Our weeklong class for artists in September went off well. After this, our fourth trip, we were even more seduced by the Périgord’s grey-green valleys; softly eroded yellow limestone cliffs; wide sinuous rivers; gently rolling farmland; and its slow pace of life.
The following year, in the late fall, we returned for six weeks to test this love affair – and tentatively, to look for property. We stayed at the gite that we had discovered on our second trip, in a bright yellow-painted, light-filled pigeonnier, one of the houses at the Domaine de Beaucour, owned and operated by our friends, Claire and Francois. They had moved to the Périgord from Holland ten years ago when they bought and renovated their elegant maison de mâitre, and converted a grange/barn and a pigeonnier into gites.
Beautiful, blonde, Dutch Claire had plenty of expertise to share about buying and renovating French property.
Working with two real estate agents, we saw two to three properties a day for three weeks in a steady rain. We fell passionately in love a number of times, backed off, alarmed by our fearlessness, and went on to look at more hopelessly beautiful ruins.
We had long conversations with Claire.
The most serious interest was an ancient farm on a hillside on the outskirts of a small village. The house was built on bedrock and stood high above the other buildings: it had an outside kitchen with a window-fitted stone sink and a freestanding beehive bread oven. It was surrounded by small pigsties and goat sheds built into the house walls. Below, there was an enormous barn, minus half its roof, a woodworking shop with a lathe; and under the house, a large cave with wine barrels big enough for adults to hide in. Long vertical arrow slots in the foundation dated the house to the 11th or 12th century. Oh how we loved it. The house had three elegant rooms, fireplaces with crests on the chimneys, high ceilings, but no water or plumbing, no bathroom, no central heat, no glazed windows. As we walked around the buildings, we stepped on fragrant mint. I imagined the women who planted it, of course, centuries ago.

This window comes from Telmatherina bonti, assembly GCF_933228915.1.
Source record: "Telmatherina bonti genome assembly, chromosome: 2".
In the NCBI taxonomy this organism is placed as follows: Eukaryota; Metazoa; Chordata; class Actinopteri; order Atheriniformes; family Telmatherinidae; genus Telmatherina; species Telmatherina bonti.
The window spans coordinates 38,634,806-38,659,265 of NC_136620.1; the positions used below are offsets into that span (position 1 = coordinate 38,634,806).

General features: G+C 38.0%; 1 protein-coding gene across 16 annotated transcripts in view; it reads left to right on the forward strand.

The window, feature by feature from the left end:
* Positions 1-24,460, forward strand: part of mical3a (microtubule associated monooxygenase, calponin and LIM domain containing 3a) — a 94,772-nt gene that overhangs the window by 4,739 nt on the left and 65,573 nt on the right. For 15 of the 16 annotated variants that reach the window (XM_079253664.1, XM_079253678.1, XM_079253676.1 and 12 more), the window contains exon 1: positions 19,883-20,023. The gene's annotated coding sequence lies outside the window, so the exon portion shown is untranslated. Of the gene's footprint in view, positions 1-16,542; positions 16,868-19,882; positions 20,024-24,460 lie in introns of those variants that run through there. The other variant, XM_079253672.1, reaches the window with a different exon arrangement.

Very long conversation with Claire.
We continued on – a house on a hill with a breath-taking view, no amenities not even a passable road. We considered buying a barn with a wine press for 65,000, but by the time we calculated the 1,000-euro per square meter rehab costs, we were way out of our budget. We did relish that possibility because the owners were book-lovers, intelligent and articulate and lived next door in a sustainable renovated barn. They told us that a herd of sheep passed by each morning and returned at sundown. I loved the idea of waking to their bleating.
Claire said “no.”
Finally we found a small farm in our price range, 200,000 euros or $250,000 at the then-exchange rate. The house was workable and all the systems functioned. If we tore down some walls, we could make a big open kitchen, dining and living space with a walk-in fireplace. The barn was even better. It was big enough for two studios for John – one for summer with a 20-foot ceiling, and a calf shed that could be converted into a heated winter studio. There was ample space for guest rooms for our daughters and friends.
The farm was owned by the mayor of the nearby town of Cadouin and his family had lived there for eight generations. We made an offer within four hours and it was accepted.
Claire saw it and said, “ah, yes.”